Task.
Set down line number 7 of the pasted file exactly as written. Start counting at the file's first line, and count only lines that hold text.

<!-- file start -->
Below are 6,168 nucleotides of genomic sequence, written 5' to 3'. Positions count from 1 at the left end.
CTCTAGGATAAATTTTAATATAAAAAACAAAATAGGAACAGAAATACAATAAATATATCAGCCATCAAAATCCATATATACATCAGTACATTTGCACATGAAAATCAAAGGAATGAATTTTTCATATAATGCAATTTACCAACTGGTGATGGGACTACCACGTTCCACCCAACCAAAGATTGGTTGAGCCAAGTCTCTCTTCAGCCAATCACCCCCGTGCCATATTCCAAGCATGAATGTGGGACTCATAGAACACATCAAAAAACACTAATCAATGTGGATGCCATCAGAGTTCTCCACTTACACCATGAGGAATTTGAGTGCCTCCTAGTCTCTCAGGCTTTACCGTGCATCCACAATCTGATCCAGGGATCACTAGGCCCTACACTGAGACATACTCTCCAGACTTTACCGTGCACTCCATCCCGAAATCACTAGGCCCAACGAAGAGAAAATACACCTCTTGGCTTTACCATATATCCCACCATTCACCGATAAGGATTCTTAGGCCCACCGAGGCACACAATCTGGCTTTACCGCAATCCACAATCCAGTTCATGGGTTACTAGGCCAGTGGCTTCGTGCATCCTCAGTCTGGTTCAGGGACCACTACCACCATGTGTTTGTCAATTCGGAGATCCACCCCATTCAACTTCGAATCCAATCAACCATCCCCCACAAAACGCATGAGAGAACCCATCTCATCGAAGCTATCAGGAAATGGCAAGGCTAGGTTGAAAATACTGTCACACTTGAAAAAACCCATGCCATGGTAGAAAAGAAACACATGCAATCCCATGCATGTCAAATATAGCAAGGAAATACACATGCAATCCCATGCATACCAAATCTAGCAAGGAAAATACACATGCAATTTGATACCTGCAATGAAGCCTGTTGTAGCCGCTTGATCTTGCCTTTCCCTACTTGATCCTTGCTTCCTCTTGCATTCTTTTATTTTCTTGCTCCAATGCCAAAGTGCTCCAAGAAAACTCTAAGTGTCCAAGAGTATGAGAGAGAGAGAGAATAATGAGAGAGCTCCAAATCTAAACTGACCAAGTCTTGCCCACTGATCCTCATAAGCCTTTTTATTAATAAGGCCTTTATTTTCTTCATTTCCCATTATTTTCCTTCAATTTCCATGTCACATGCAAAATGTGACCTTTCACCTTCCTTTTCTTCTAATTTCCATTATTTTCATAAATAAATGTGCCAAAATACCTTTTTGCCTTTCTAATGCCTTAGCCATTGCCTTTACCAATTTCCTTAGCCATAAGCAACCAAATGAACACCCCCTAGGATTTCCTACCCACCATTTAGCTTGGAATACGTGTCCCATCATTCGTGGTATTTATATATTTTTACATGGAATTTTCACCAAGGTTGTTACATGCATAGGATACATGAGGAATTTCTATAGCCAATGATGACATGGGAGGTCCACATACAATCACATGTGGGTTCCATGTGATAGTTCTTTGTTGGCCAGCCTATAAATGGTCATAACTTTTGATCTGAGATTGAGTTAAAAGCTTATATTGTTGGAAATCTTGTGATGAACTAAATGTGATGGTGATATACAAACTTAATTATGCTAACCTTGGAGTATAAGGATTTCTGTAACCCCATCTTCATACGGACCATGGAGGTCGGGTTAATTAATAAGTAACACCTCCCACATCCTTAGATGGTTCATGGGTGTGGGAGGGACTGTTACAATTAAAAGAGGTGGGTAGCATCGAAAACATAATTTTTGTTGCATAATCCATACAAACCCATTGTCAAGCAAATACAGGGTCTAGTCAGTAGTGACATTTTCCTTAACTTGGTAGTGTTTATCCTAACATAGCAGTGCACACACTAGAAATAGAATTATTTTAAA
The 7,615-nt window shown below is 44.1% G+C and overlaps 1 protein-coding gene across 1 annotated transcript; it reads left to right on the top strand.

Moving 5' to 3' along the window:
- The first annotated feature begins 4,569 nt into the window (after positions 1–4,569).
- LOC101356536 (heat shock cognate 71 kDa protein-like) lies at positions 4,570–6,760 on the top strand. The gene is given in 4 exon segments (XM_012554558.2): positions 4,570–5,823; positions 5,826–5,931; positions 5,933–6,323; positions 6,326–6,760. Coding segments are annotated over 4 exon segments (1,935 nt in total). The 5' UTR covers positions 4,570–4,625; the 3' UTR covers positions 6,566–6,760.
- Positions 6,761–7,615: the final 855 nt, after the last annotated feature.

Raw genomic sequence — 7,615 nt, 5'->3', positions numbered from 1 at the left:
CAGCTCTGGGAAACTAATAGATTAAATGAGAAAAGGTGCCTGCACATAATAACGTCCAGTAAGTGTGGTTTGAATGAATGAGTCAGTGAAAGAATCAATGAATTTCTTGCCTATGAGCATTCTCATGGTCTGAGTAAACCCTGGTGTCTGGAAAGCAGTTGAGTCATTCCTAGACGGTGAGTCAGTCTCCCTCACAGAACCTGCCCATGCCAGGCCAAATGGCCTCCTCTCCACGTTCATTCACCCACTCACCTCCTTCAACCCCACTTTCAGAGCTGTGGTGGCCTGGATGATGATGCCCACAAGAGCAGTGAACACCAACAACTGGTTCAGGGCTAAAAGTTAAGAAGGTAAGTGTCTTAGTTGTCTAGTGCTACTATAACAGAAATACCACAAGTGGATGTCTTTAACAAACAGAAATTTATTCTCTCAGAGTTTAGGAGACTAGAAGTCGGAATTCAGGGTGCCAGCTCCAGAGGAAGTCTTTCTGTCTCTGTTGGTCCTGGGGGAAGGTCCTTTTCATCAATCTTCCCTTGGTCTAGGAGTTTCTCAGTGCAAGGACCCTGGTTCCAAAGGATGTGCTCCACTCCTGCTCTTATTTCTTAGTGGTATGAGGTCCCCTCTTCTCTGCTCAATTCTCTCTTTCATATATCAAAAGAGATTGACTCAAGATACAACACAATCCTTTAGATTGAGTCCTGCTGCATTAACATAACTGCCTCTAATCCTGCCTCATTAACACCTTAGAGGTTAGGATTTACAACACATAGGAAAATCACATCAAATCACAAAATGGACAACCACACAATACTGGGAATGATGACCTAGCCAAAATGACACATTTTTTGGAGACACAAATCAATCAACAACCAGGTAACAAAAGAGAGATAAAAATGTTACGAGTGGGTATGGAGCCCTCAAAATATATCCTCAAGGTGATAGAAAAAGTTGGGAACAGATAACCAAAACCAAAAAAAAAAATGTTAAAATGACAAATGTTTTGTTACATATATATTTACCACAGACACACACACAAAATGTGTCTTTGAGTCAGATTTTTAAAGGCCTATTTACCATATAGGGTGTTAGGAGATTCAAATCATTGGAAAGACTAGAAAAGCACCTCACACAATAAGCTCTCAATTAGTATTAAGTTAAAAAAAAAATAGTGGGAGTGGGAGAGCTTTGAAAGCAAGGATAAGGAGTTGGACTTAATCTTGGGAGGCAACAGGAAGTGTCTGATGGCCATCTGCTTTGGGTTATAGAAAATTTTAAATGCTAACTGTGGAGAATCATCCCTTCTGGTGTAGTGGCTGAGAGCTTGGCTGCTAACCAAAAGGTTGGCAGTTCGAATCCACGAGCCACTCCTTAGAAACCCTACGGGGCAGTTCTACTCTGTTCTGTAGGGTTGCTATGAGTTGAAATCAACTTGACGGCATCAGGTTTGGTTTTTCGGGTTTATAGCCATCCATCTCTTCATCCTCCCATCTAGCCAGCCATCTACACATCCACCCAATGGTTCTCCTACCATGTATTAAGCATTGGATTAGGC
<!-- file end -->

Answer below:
- Positions 6,761–7,615: the final 855 nt, after the last annotated feature.